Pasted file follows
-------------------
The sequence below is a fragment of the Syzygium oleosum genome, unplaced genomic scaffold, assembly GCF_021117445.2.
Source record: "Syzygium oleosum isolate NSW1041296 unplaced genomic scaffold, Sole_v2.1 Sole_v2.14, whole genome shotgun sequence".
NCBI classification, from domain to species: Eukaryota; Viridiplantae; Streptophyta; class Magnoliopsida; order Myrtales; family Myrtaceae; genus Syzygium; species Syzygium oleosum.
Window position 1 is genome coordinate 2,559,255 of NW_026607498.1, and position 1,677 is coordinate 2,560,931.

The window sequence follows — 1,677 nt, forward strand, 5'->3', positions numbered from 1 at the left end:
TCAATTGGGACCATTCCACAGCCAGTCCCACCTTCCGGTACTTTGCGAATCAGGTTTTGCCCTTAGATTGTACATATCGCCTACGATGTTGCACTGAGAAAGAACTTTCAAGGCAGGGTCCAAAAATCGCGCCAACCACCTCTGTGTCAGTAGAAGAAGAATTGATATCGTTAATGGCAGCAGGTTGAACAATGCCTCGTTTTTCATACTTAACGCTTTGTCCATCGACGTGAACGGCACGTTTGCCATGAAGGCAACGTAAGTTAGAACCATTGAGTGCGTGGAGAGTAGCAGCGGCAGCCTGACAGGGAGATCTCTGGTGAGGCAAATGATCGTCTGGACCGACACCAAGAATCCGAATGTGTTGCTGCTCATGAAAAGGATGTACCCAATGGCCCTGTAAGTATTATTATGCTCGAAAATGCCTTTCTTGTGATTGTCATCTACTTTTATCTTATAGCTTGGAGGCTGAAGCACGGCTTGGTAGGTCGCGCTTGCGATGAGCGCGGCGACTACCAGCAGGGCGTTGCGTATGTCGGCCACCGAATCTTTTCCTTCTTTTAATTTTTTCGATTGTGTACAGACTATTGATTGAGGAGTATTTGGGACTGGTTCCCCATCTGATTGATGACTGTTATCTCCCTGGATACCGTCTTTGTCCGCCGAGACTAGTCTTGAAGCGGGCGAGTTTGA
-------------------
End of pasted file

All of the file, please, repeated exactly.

The sequence below is a fragment of the Syzygium oleosum genome, unplaced genomic scaffold, assembly GCF_021117445.2.
Source record: "Syzygium oleosum isolate NSW1041296 unplaced genomic scaffold, Sole_v2.1 Sole_v2.14, whole genome shotgun sequence".
NCBI classification, from domain to species: Eukaryota; Viridiplantae; Streptophyta; class Magnoliopsida; order Myrtales; family Myrtaceae; genus Syzygium; species Syzygium oleosum.
Window position 1 is genome coordinate 2,559,255 of NW_026607498.1, and position 1,677 is coordinate 2,560,931.

The window sequence follows — 1,677 nt, forward strand, 5'->3', positions numbered from 1 at the left end:
TCAATTGGGACCATTCCACAGCCAGTCCCACCTTCCGGTACTTTGCGAATCAGGTTTTGCCCTTAGATTGTACATATCGCCTACGATGTTGCACTGAGAAAGAACTTTCAAGGCAGGGTCCAAAAATCGCGCCAACCACCTCTGTGTCAGTAGAAGAAGAATTGATATCGTTAATGGCAGCAGGTTGAACAATGCCTCGTTTTTCATACTTAACGCTTTGTCCATCGACGTGAACGGCACGTTTGCCATGAAGGCAACGTAAGTTAGAACCATTGAGTGCGTGGAGAGTAGCAGCGGCAGCCTGACAGGGAGATCTCTGGTGAGGCAAATGATCGTCTGGACCGACACCAAGAATCCGAATGTGTTGCTGCTCATGAAAAGGATGTACCCAATGGCCCTGTAAGTATTATTATGCTCGAAAATGCCTTTCTTGTGATTGTCATCTACTTTTATCTTATAGCTTGGAGGCTGAAGCACGGCTTGGTAGGTCGCGCTTGCGATGAGCGCGGCGACTACCAGCAGGGCGTTGCGTATGTCGGCCACCGAATCTTTTCCTTCTTTTAATTTTTTCGATTGTGTACAGACTATTGATTGAGGAGTATTTGGGACTGGTTCCCCATCTGATTGATGACTGTTATCTCCCTGGATACCGTCTTTGTCCGCCGAGACTAGTCTTGAAGCGGGCGAGTTTGA